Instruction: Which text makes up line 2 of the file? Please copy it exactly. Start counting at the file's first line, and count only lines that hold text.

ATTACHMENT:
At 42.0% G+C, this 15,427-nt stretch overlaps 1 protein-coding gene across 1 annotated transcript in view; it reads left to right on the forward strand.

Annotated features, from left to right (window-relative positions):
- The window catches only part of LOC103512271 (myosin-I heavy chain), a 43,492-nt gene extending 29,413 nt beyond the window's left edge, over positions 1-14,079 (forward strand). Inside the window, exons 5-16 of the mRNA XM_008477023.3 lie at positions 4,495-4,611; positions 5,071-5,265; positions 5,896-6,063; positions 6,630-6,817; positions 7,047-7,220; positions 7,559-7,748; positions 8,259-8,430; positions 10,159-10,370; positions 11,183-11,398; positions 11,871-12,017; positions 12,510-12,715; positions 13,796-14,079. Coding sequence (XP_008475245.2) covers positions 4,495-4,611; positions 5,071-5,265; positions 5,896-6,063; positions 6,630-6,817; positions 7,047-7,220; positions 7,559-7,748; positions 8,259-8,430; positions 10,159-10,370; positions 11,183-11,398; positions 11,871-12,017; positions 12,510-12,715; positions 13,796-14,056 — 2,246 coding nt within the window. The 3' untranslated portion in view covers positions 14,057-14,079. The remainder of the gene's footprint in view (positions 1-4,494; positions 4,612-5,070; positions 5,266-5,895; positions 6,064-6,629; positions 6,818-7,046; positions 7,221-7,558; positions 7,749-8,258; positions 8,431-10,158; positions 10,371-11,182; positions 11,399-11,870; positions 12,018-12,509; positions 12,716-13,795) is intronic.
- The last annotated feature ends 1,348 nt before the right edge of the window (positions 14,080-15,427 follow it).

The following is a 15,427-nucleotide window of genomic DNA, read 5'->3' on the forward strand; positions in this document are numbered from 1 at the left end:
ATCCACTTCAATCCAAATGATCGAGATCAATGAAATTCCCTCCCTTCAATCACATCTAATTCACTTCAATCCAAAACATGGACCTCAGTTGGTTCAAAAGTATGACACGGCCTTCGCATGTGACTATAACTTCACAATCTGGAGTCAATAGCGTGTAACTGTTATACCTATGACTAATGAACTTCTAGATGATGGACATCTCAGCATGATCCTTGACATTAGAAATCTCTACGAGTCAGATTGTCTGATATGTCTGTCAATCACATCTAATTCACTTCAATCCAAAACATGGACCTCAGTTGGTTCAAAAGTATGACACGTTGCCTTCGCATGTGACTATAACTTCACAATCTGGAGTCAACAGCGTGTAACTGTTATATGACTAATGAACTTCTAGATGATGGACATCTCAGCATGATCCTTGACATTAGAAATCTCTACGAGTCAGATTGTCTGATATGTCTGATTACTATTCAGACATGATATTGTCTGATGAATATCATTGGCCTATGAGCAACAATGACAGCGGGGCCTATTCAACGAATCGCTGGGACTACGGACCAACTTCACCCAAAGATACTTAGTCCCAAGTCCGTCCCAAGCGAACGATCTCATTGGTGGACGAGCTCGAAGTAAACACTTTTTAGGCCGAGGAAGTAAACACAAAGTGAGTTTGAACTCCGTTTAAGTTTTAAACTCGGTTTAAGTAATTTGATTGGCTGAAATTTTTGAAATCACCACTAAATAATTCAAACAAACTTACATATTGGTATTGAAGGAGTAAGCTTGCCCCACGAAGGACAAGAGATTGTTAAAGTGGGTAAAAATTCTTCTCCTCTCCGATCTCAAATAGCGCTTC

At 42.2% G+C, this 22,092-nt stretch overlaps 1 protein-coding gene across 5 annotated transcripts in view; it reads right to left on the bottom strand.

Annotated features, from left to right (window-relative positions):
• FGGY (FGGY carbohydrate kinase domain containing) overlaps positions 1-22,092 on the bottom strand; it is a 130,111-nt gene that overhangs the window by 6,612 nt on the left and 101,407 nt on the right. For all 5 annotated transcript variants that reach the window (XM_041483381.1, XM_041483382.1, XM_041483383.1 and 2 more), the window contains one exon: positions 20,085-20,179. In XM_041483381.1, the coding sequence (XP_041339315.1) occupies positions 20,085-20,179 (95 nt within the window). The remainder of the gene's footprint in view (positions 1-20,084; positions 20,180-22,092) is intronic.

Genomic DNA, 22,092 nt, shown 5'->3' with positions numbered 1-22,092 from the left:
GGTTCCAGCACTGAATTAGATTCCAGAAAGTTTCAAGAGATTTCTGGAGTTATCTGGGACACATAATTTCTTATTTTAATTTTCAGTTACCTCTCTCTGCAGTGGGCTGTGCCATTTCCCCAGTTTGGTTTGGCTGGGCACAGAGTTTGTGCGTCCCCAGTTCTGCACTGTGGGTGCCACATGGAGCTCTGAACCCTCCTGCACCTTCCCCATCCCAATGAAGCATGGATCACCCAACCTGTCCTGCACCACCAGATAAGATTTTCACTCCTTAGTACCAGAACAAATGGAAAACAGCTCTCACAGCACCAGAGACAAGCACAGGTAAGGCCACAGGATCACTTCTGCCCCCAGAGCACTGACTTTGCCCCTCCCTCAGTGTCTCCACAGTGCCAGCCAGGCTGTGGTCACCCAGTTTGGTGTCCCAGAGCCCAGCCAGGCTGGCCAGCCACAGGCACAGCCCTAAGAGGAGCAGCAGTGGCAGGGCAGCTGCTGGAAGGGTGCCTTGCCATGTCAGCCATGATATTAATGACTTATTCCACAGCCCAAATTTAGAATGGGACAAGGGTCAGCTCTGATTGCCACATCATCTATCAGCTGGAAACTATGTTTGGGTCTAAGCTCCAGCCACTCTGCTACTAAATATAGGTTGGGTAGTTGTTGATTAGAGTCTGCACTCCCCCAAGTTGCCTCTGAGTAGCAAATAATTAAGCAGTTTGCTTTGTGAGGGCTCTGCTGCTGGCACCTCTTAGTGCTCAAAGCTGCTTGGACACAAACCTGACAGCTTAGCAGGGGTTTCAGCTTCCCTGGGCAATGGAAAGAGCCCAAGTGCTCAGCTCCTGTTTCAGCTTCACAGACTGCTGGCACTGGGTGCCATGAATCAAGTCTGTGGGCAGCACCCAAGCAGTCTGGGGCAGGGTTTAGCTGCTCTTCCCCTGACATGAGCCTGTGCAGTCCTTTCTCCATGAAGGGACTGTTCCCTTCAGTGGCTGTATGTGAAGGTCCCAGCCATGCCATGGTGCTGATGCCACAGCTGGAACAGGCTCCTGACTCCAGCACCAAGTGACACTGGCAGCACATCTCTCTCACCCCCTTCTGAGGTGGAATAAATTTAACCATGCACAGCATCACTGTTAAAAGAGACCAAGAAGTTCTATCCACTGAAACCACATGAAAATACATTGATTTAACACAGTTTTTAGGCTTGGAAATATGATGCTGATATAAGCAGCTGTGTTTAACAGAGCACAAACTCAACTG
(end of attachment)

Annotated features, from left to right (window-relative positions):